“It is not enough that we do our best;
sometimes we must do what is required.”
―Winston S. Churchill
I have never lived through a world war, although I have lived through wars.
I have not lived during a pandemic, although I have experienced illnesses.
I have not physically wandered through a wilderness, though I have known
the loneliness of the wilderness.
I have not experienced a physical death, but I have known the loss and isolation of death.
I do, however, know paradox because we are currently living in such an anomaly.
Our current situation is not typical nor is it one that we can fully comprehend.
On some levels, life remains as we know it.
On others, not so much.
I still find great frustration in the cars I see driving constantly on the roads.
I am frustrated that we are told one thing and most choose to ignore the mandates.
The consequences of ignorance puts us all at great peril and risk.
Yet what of economics and loss?
What is the correct wisdom?
Stay in and isolated or open up and encourage commerce?
I agree with what I read from a fellow blogger’s post:
I have a sense of shame for myself which is natural.
How much more should I have been prepared spiritually for such an event as this?
And I greatly enjoyed the speech offered yesterday by The Queen of England.
Whereas the Queen gives her usual Christmas greeting to her Commonwealth,
this particular speech was one of only a handful that she has delivered to her Nation
during times of grief or need.
I respect her words of wisdom and resolve, in part because I know she has lived in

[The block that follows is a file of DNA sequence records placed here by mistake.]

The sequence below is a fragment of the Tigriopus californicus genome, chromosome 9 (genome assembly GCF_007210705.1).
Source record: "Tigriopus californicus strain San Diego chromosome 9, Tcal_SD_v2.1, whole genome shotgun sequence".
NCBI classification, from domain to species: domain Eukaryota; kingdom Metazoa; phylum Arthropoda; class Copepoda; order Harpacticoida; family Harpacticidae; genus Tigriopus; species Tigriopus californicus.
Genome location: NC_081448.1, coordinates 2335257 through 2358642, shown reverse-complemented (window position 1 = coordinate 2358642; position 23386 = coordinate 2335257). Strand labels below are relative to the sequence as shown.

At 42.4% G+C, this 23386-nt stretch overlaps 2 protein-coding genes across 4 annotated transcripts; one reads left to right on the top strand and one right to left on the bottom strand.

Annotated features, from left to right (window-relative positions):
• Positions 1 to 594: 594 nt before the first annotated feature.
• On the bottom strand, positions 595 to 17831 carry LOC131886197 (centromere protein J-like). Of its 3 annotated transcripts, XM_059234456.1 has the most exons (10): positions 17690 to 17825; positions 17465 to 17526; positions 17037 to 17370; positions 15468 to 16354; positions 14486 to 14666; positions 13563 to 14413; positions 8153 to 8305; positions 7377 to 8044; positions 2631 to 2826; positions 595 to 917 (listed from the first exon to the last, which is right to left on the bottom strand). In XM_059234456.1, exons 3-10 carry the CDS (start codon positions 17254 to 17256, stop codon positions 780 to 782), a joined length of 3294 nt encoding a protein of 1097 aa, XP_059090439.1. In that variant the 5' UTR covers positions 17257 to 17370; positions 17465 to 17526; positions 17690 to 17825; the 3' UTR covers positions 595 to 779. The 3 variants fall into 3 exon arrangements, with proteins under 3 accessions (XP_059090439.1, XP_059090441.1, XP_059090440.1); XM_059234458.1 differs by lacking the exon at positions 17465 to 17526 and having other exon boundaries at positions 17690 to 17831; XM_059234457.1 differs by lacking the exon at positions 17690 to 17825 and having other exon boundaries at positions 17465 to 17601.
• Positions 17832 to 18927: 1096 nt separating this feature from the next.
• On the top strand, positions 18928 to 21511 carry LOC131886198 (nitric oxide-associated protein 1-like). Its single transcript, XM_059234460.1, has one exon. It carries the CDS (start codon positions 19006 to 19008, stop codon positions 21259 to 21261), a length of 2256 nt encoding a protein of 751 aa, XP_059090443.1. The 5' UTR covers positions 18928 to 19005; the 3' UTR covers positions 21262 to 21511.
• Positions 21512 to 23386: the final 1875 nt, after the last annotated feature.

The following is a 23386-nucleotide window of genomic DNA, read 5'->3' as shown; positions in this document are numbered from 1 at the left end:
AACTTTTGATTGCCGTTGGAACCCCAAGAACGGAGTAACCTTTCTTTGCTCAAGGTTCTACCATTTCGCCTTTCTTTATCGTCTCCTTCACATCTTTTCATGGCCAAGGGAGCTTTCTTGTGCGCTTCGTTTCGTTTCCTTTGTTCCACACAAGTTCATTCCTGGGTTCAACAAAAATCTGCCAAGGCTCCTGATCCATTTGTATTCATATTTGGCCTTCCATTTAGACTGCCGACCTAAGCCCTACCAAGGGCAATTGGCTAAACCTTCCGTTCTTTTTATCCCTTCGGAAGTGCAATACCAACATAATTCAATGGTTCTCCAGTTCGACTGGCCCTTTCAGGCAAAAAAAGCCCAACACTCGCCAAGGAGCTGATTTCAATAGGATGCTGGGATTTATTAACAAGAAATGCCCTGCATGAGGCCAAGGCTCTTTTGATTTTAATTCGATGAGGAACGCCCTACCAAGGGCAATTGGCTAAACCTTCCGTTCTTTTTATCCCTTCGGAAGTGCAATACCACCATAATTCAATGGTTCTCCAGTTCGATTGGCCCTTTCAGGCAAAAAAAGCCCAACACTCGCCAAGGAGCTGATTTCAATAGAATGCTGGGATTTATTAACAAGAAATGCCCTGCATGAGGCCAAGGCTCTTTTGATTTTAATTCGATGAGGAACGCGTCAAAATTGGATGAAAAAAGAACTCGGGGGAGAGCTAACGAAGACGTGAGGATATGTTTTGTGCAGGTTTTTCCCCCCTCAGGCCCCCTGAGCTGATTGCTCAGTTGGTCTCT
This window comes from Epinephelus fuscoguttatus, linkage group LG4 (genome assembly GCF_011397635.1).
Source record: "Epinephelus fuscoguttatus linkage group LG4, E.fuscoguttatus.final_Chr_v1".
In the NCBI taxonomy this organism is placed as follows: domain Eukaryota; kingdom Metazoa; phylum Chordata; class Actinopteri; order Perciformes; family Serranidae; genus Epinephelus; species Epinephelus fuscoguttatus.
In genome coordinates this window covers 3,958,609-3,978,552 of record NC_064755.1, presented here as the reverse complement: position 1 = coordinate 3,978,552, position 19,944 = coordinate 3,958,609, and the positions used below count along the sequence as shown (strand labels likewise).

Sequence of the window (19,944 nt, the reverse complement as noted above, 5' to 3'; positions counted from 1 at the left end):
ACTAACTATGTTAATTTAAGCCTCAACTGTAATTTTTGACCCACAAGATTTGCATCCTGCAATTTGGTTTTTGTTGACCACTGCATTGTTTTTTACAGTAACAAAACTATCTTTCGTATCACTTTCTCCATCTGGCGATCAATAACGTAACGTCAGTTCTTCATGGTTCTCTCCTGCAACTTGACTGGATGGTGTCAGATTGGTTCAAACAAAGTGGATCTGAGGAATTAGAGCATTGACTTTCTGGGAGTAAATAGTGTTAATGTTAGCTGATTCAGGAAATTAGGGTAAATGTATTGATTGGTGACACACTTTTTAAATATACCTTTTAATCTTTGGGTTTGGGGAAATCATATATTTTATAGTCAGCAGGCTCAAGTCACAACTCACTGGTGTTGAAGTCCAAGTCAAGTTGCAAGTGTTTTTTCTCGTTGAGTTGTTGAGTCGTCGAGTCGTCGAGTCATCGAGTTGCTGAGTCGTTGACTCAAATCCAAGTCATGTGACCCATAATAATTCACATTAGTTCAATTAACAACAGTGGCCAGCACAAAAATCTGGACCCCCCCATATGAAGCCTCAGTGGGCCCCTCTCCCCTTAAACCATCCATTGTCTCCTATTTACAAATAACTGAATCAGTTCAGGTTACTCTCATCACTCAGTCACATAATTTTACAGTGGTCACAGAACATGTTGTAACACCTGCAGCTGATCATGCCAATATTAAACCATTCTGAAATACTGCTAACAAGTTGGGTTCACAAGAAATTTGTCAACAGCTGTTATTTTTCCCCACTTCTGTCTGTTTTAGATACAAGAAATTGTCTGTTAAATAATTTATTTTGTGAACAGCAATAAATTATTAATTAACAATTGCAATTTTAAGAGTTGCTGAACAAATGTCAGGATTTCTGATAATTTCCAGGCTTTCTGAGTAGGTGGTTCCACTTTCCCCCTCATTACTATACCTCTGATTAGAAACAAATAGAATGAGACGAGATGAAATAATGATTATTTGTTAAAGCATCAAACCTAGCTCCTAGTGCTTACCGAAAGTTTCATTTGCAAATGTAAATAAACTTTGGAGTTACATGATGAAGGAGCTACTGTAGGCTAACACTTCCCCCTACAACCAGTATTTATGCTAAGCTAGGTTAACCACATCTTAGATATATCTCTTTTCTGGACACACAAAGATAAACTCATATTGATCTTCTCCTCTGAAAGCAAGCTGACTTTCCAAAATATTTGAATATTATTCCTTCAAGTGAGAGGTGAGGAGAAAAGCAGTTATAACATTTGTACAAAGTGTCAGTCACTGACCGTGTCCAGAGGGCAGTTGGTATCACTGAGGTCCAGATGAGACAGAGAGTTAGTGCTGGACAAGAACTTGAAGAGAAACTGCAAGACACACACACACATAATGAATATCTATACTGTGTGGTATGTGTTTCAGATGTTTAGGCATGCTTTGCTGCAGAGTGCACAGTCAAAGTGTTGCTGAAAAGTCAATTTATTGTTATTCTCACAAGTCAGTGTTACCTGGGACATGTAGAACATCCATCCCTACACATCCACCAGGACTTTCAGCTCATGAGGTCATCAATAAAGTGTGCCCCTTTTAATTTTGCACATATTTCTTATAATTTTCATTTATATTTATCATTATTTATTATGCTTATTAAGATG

times that I have not.
She has maintained, now for her 93 years, a resolve that some would find harsh
while others would find stalwart and actually comforting.
I am of the latter thinking…
A few highlights—
“While we have faced challenges before, this one is different.”
“I hope in the years to come everyone will be able to take pride in how they responded to this challenge,”
And, those who come after us will say that the Britons of this generation were as strong as any,
that the attributes of self-discipline, of quiet, good-humored resolve,
and of fellow feeling still characterize this country.”
“The pride in who we are is not part of our past.
It defines our present and our future.
“We will succeed, and that success will belong to every one of us,” she concluded.
“We should take comfort that while we may have more still to endure, better days will return.
We will be with our friends again.
We will be with our families again.
We will meet again. But for now, I send my thanks and warmest good wishes to you all.”